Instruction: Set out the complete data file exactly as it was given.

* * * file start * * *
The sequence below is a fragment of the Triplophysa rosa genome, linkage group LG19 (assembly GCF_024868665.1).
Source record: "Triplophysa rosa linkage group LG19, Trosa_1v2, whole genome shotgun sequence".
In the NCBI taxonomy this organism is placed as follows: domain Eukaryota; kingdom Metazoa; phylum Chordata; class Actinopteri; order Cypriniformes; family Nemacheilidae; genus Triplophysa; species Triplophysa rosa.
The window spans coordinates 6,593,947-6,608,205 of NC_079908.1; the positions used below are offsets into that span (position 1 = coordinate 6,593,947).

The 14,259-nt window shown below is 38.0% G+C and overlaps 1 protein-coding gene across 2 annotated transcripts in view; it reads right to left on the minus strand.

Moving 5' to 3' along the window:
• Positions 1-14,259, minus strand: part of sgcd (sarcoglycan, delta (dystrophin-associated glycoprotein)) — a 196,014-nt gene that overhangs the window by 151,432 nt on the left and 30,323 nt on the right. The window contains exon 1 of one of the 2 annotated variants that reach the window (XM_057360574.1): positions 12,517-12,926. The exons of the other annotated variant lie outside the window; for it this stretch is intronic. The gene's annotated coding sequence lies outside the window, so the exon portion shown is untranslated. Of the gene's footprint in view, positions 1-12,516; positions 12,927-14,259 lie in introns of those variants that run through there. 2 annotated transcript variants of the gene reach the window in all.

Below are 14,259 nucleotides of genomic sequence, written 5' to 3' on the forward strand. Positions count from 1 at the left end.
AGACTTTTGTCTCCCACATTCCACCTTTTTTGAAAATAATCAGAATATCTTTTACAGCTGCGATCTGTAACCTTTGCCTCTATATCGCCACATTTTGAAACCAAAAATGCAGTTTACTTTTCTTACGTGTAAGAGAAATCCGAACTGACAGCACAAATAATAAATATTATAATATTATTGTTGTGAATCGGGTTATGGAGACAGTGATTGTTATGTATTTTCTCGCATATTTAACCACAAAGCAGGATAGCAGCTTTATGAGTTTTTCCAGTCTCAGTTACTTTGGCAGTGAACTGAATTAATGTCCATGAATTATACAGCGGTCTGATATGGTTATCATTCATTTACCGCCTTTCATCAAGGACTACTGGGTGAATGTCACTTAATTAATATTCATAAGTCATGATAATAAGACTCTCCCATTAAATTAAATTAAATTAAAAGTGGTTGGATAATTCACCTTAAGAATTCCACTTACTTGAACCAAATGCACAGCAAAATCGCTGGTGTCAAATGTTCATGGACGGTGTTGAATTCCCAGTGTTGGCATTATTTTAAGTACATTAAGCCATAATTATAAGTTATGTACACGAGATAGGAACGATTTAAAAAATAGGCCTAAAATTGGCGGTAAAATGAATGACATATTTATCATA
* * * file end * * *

The sequence below is a fragment of the Triplophysa rosa genome, linkage group LG19 (assembly GCF_024868665.1).
Source record: "Triplophysa rosa linkage group LG19, Trosa_1v2, whole genome shotgun sequence".
In the NCBI taxonomy this organism is placed as follows: domain Eukaryota; kingdom Metazoa; phylum Chordata; class Actinopteri; order Cypriniformes; family Nemacheilidae; genus Triplophysa; species Triplophysa rosa.
The window spans coordinates 6,593,947-6,608,205 of NC_079908.1; the positions used below are offsets into that span (position 1 = coordinate 6,593,947).

The 14,259-nt window shown below is 38.0% G+C and overlaps 1 protein-coding gene across 2 annotated transcripts in view; it reads right to left on the minus strand.

Moving 5' to 3' along the window:
• Positions 1-14,259, minus strand: part of sgcd (sarcoglycan, delta (dystrophin-associated glycoprotein)) — a 196,014-nt gene that overhangs the window by 151,432 nt on the left and 30,323 nt on the right. The window contains exon 1 of one of the 2 annotated variants that reach the window (XM_057360574.1): positions 12,517-12,926. The exons of the other annotated variant lie outside the window; for it this stretch is intronic. The gene's annotated coding sequence lies outside the window, so the exon portion shown is untranslated. Of the gene's footprint in view, positions 1-12,516; positions 12,927-14,259 lie in introns of those variants that run through there. 2 annotated transcript variants of the gene reach the window in all.

Below are 14,259 nucleotides of genomic sequence, written 5' to 3' on the forward strand. Positions count from 1 at the left end.
AGACTTTTGTCTCCCACATTCCACCTTTTTTGAAAATAATCAGAATATCTTTTACAGCTGCGATCTGTAACCTTTGCCTCTATATCGCCACATTTTGAAACCAAAAATGCAGTTTACTTTTCTTACGTGTAAGAGAAATCCGAACTGACAGCACAAATAATAAATATTATAATATTATTGTTGTGAATCGGGTTATGGAGACAGTGATTGTTATGTATTTTCTCGCATATTTAACCACAAAGCAGGATAGCAGCTTTATGAGTTTTTCCAGTCTCAGTTACTTTGGCAGTGAACTGAATTAATGTCCATGAATTATACAGCGGTCTGATATGGTTATCATTCATTTACCGCCTTTCATCAAGGACTACTGGGTGAATGTCACTTAATTAATATTCATAAGTCATGATAATAAGACTCTCCCATTAAATTAAATTAAATTAAAAGTGGTTGGATAATTCACCTTAAGAATTCCACTTACTTGAACCAAATGCACAGCAAAATCGCTGGTGTCAAATGTTCATGGACGGTGTTGAATTCCCAGTGTTGGCATTATTTTAAGTACATTAAGCCATAATTATAAGTTATGTACACGAGATAGGAACGATTTAAAAAATAGGCCTAAAATTGGCGGTAAAATGAATGACATATTTATCATA